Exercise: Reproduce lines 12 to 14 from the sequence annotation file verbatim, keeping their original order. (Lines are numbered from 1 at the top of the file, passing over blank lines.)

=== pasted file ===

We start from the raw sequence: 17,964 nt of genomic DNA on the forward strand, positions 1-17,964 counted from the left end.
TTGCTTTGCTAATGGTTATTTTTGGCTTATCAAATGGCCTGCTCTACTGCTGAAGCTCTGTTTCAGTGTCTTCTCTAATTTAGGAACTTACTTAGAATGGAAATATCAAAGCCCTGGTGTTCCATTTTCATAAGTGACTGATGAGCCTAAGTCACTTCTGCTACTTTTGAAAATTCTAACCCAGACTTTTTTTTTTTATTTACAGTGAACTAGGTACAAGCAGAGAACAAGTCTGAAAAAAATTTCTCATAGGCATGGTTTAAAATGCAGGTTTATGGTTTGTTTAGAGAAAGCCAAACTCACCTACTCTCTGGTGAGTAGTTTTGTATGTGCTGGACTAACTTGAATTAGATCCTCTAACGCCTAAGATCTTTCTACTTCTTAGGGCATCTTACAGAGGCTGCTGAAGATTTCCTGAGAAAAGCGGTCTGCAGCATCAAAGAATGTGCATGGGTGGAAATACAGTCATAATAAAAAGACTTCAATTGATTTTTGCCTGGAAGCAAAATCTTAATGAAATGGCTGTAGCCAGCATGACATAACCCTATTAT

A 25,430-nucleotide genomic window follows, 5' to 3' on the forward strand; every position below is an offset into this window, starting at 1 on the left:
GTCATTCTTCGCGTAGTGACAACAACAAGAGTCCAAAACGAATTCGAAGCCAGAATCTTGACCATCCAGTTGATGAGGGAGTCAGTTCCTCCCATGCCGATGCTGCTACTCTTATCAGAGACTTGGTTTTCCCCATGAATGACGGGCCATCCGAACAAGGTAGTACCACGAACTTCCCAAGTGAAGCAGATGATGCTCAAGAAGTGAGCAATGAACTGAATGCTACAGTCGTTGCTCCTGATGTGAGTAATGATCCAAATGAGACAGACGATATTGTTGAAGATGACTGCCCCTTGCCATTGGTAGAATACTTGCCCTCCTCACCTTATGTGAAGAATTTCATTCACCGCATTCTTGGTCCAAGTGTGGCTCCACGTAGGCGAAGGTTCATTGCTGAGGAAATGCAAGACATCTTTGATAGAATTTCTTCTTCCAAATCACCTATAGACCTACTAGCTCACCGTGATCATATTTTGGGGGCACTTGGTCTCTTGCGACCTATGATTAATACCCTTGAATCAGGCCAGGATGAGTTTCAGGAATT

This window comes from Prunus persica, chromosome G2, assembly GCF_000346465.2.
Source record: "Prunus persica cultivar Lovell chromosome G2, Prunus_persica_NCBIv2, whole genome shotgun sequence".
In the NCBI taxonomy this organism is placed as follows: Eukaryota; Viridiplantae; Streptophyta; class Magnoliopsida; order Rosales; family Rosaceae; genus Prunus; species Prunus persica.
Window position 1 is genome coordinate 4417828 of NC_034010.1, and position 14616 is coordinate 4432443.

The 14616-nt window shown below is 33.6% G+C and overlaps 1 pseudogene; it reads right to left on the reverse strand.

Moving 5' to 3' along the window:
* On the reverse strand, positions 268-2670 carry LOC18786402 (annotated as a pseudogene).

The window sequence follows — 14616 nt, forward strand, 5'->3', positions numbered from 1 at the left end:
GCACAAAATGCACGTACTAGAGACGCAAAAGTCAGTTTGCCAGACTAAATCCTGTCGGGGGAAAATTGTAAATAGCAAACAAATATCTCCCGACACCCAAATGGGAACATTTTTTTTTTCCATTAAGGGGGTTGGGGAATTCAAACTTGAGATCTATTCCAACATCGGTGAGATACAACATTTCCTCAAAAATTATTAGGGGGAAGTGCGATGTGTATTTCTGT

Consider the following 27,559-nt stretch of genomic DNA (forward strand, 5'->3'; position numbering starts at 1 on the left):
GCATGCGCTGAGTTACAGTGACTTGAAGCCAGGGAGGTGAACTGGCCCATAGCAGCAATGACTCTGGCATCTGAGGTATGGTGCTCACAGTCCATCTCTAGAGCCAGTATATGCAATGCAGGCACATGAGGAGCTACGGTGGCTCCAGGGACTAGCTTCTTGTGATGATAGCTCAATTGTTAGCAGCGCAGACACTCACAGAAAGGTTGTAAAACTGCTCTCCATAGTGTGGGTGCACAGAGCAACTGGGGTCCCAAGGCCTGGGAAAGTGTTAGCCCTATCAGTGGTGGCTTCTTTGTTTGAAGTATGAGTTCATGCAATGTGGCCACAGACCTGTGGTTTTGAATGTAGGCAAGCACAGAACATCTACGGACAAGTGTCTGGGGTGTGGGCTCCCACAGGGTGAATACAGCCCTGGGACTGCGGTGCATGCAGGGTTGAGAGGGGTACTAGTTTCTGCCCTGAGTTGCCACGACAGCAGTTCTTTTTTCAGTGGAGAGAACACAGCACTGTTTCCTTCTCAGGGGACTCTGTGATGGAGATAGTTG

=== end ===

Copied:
The window sequence follows — 14616 nt, forward strand, 5'->3', positions numbered from 1 at the left end:
GCACAAAATGCACGTACTAGAGACGCAAAAGTCAGTTTGCCAGACTAAATCCTGTCGGGGGAAAATTGTAAATAGCAAACAAATATCTCCCGACACCCAAATGGGAACATTTTTTTTTTCCATTAAGGGGGTTGGGGAATTCAAACTTGAGATCTATTCCAACATCGGTGAGATACAACATTTCCTCAAAAATTATTAGGGGGAAGTGCGATGTGTATTTCTGT

Consider the following 27,559-nt stretch of genomic DNA (forward strand, 5'->3'; position numbering starts at 1 on the left):